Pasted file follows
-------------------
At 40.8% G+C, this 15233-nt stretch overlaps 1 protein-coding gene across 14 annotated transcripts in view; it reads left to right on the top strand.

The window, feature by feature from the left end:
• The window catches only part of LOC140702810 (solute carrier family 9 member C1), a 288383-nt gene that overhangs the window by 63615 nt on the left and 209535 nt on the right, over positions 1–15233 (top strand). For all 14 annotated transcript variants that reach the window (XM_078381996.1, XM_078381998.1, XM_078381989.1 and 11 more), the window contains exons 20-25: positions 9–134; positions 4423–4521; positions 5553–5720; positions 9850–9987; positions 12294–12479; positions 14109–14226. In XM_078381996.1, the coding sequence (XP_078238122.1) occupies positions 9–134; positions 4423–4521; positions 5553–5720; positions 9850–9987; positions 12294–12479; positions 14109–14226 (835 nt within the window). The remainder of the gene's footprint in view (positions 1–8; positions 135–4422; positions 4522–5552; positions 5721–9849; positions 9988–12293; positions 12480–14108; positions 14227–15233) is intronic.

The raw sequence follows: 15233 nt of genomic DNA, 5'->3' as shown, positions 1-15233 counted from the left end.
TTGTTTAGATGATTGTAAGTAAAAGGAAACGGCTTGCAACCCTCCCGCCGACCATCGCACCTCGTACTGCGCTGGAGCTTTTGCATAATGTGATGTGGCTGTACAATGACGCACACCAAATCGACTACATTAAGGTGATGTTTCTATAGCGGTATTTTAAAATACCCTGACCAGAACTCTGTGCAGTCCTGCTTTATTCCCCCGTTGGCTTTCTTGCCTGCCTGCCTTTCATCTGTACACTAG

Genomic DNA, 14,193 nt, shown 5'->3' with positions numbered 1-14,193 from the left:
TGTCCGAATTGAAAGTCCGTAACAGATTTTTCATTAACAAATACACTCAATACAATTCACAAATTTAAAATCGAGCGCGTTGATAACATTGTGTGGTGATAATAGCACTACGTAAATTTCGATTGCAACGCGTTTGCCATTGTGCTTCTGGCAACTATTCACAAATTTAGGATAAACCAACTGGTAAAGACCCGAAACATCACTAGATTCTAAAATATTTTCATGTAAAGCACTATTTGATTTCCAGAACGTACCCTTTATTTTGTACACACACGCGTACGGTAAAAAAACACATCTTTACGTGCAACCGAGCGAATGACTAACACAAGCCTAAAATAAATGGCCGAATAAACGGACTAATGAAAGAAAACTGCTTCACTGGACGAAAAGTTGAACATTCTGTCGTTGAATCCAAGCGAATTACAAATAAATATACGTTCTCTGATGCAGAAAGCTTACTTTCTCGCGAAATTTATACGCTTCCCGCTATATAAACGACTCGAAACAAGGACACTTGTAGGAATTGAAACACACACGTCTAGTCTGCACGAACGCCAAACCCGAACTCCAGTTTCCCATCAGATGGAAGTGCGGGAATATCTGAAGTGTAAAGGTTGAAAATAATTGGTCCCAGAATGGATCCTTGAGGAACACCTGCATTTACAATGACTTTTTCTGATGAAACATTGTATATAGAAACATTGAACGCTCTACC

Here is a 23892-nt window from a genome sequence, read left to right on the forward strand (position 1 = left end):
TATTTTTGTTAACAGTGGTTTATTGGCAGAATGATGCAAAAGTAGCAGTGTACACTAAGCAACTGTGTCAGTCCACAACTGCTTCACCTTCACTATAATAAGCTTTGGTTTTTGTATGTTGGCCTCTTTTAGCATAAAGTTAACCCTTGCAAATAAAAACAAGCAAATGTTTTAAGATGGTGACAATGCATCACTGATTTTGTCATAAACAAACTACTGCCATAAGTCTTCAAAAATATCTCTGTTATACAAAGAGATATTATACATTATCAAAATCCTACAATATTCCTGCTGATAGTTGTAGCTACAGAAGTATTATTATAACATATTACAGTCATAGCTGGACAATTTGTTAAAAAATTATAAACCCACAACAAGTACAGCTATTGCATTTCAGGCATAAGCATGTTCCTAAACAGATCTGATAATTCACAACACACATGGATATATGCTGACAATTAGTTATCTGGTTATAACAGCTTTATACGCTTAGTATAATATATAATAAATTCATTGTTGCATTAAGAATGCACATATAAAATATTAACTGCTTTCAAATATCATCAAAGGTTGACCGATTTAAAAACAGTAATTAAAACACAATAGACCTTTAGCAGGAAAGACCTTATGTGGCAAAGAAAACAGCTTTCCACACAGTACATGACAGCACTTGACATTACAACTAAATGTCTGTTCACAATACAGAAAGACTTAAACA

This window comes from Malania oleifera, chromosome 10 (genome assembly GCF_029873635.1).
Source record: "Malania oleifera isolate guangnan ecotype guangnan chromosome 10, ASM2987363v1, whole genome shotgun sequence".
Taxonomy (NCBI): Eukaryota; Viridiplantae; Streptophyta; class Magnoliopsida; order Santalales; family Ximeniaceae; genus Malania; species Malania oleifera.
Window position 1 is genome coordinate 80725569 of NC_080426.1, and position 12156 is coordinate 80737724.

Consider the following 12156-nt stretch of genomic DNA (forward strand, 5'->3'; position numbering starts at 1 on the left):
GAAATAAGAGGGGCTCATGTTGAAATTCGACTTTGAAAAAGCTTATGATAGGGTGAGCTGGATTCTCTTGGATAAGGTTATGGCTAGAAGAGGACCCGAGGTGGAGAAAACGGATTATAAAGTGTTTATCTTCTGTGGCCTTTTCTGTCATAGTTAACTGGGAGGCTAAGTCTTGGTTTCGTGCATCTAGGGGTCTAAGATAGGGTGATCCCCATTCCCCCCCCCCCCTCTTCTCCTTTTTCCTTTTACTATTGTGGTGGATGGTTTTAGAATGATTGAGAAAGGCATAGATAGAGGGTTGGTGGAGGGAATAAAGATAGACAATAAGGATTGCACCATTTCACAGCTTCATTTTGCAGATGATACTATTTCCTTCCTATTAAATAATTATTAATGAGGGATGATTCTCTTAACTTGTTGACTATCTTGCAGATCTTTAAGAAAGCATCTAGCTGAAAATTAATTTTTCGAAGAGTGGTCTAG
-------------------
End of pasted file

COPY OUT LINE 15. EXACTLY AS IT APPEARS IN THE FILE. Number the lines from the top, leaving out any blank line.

GAAATAAGAGGGGCTCATGTTGAAATTCGACTTTGAAAAAGCTTATGATAGGGTGAGCTGGATTCTCTTGGATAAGGTTATGGCTAGAAGAGGACCCGAGGTGGAGAAAACGGATTATAAAGTGTTTATCTTCTGTGGCCTTTTCTGTCATAGTTAACTGGGAGGCTAAGTCTTGGTTTCGTGCATCTAGGGGTCTAAGATAGGGTGATCCCCATTCCCCCCCCCCCCTCTTCTCCTTTTTCCTTTTACTATTGTGGTGGATGGTTTTAGAATGATTGAGAAAGGCATAGATAGAGGGTTGGTGGAGGGAATAAAGATAGACAATAAGGATTGCACCATTTCACAGCTTCATTTTGCAGATGATACTATTTCCTTCCTATTAAATAATTATTAATGAGGGATGATTCTCTTAACTTGTTGACTATCTTGCAGATCTTTAAGAAAGCATCTAGCTGAAAATTAATTTTTCGAAGAGTGGTCTAG